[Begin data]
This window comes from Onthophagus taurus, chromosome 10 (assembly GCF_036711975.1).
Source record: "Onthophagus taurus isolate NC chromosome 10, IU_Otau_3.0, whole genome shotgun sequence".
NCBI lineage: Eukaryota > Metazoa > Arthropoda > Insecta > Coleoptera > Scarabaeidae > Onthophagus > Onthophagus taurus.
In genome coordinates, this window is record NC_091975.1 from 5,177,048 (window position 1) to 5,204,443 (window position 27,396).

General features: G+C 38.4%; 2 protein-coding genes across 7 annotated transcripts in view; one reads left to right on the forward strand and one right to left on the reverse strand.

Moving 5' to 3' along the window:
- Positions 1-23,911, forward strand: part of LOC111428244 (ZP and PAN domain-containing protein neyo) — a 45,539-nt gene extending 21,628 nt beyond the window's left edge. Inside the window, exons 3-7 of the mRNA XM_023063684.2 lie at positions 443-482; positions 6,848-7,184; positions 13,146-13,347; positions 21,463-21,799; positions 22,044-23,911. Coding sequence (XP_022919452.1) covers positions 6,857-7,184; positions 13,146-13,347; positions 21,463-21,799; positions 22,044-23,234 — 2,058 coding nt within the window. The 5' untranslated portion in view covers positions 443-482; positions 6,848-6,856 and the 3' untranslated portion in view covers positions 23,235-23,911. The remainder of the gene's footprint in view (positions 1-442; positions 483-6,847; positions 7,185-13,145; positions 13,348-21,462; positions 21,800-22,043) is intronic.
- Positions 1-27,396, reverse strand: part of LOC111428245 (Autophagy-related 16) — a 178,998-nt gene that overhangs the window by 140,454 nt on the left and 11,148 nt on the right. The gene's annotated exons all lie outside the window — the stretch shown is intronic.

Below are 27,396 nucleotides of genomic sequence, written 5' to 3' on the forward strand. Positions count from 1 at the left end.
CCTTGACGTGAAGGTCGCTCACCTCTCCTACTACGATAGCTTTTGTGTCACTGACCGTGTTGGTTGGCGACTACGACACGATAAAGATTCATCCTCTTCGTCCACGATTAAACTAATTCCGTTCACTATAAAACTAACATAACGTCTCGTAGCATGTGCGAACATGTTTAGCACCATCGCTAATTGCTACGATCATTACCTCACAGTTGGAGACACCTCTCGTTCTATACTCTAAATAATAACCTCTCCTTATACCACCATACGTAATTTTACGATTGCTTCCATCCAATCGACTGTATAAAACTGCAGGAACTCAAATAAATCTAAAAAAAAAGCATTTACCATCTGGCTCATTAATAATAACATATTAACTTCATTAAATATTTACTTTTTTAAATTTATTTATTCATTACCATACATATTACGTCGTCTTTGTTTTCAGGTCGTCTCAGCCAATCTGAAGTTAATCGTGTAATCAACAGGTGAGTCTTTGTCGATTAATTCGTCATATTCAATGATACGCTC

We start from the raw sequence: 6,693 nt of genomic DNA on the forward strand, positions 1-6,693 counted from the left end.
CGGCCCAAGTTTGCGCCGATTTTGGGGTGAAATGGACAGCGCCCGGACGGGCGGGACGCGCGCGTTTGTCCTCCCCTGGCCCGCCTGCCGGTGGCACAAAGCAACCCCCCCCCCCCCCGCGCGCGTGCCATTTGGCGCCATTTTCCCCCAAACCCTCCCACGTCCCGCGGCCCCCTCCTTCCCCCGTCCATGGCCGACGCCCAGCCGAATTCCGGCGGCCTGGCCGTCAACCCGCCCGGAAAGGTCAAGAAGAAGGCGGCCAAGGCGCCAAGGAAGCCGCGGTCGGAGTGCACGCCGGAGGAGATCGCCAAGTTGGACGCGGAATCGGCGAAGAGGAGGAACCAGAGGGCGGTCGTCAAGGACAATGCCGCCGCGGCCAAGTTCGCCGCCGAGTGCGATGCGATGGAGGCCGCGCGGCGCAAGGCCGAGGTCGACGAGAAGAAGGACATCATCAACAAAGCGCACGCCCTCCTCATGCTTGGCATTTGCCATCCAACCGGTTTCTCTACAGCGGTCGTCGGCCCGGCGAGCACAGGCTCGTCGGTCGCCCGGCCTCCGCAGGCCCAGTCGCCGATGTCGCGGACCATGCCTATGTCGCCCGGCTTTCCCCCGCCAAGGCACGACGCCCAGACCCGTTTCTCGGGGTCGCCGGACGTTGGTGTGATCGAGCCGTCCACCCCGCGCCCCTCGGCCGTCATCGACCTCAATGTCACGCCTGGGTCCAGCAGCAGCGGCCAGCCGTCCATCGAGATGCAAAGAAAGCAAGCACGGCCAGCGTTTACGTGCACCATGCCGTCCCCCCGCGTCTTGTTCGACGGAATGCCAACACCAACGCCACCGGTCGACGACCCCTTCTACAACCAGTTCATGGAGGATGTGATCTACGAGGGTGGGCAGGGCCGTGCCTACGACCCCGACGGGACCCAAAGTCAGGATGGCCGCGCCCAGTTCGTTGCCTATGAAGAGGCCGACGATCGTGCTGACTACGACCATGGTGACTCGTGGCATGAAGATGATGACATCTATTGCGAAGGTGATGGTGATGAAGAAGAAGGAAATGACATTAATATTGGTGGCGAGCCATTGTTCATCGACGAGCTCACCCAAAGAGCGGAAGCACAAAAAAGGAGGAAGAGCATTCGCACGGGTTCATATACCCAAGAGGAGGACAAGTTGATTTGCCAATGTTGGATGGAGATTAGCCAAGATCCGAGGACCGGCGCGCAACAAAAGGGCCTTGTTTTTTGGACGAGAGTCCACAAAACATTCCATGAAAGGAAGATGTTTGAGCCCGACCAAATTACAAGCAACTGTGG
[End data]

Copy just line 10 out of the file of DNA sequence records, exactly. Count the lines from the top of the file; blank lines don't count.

CCTTGACGTGAAGGTCGCTCACCTCTCCTACTACGATAGCTTTTGTGTCACTGACCGTGTTGGTTGGCGACTACGACACGATAAAGATTCATCCTCTTCGTCCACGATTAAACTAATTCCGTTCACTATAAAACTAACATAACGTCTCGTAGCATGTGCGAACATGTTTAGCACCATCGCTAATTGCTACGATCATTACCTCACAGTTGGAGACACCTCTCGTTCTATACTCTAAATAATAACCTCTCCTTATACCACCATACGTAATTTTACGATTGCTTCCATCCAATCGACTGTATAAAACTGCAGGAACTCAAATAAATCTAAAAAAAAAGCATTTACCATCTGGCTCATTAATAATAACATATTAACTTCATTAAATATTTACTTTTTTAAATTTATTTATTCATTACCATACATATTACGTCGTCTTTGTTTTCAGGTCGTCTCAGCCAATCTGAAGTTAATCGTGTAATCAACAGGTGAGTCTTTGTCGATTAATTCGTCATATTCAATGATACGCTC